And here is John Judis of the New Republic on the subject:

Josh Marshall, of TPM, sums it up this way:
For McCain, personally, to compare Khalidi to a neo-nazi, it's just an offense McCain should never be forgiven for. It's right down in the gutter with Joe McCarthy and the worst of the worst. Khalidi is in this new McCain set piece for one reason -- as a generic Arab, to spur the idea that Obama is foreign, friendly with terrorists and possibly Muslim.

Let me underscore that Khalidi is American-born and Ivy educated and while his ideas are controversial to some (by the way, just about anyone who writes seriously and complexly about the Middle East is "controversial to some"), Khalidi is a complex, well-respected scholar of the Middle-East who advocates an end to violence there through a mediated solution. In fact, he has been involved, formally, in various peace negotiations.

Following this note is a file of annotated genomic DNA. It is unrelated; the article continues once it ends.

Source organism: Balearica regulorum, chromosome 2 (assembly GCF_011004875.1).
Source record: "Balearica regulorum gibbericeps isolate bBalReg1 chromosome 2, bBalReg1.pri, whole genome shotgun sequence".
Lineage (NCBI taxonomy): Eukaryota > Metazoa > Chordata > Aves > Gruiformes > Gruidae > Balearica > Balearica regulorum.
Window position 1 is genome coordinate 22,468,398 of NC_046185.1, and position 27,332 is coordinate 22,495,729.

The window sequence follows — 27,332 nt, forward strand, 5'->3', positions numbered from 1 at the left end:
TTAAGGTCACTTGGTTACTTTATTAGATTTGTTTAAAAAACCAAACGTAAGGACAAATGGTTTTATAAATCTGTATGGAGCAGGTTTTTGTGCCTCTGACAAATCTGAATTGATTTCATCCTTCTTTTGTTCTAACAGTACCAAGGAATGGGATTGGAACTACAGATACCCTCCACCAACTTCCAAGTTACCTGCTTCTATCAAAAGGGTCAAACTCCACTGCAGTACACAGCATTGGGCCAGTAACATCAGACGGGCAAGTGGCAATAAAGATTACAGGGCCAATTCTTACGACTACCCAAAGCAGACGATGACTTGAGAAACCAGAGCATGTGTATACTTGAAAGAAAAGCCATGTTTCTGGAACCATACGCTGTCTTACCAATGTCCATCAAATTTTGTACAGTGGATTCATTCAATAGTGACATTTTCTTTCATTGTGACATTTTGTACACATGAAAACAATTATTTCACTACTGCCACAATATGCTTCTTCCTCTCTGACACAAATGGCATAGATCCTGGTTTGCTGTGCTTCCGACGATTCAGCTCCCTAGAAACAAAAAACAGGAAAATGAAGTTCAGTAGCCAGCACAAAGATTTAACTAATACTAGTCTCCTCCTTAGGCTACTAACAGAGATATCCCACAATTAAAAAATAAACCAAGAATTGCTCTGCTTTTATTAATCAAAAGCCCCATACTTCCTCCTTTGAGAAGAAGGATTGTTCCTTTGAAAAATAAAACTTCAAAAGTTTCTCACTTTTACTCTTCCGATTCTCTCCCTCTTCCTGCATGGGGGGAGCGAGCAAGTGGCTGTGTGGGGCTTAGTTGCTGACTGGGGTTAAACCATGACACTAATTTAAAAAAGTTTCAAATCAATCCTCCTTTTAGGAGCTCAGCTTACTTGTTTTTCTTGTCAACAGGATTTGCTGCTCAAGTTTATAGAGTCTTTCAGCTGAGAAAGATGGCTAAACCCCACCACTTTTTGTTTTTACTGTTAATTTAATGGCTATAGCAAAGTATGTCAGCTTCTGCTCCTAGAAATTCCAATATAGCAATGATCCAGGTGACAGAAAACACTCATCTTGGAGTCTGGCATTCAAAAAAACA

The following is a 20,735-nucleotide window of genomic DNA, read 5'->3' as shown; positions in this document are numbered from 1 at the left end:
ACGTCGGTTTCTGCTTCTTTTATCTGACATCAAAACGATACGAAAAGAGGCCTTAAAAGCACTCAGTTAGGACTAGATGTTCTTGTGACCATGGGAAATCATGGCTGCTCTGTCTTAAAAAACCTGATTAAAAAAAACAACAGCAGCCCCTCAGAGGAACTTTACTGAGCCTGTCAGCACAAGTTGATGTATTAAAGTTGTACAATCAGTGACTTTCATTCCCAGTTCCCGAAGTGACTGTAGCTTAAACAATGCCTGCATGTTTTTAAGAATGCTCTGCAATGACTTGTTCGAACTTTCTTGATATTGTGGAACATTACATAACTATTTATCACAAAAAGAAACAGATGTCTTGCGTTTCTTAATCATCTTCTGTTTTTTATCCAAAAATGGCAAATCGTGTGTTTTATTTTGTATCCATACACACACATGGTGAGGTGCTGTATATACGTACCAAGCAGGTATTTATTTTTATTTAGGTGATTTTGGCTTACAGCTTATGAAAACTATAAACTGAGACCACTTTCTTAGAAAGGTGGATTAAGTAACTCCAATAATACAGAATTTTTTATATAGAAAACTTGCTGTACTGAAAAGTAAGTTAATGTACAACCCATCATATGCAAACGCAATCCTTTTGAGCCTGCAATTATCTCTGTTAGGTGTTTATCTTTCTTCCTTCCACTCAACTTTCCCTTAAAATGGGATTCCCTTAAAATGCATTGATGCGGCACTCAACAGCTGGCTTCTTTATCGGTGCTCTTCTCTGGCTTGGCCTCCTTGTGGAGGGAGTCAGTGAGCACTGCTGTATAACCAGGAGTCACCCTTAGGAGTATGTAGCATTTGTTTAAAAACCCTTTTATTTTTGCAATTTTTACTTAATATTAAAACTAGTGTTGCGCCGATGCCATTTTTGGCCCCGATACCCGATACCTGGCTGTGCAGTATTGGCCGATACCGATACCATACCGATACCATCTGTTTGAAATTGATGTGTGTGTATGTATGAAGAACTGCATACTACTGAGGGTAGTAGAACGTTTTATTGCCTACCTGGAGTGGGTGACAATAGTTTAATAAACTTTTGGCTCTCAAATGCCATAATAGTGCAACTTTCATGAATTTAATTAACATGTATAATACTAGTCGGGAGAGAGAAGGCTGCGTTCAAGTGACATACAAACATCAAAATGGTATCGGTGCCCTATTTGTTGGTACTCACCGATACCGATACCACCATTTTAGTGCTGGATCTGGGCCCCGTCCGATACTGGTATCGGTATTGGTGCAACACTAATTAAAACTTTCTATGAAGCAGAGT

Let me also write that underlying the obvious slime of this and other attacks is a profound, on-going assault on academic freedom, the free-flow of ideas in our democratic society and the whole idea of intellectualism. (Note how "well" this anti-intellectual philosophy has worked out over the last 8 years with the Boy Idiot King in charge of things in the U.S. Uh... not so good.) For a long time now, conservatives have played the anti-intellectual/anti-academia card in order to rally a populist, anti-elitist base to their thoroughly elitist economic policies. They demonize the very idea that it might make some sense to have folks with some know-how on an issue involved with that issue in government. They attack the notion that a studied knowledge of a subject is a good thing in government. And, this is the way of authoritarians: they rule with an iron fist, scared of any and all competing ideas, frightened at intellectual honesty and complexity, and so they move to crush it. They do not have faith in the power of their own ideas over competing ones, because the ideas they espouse are undemocratic and largely bankrupt.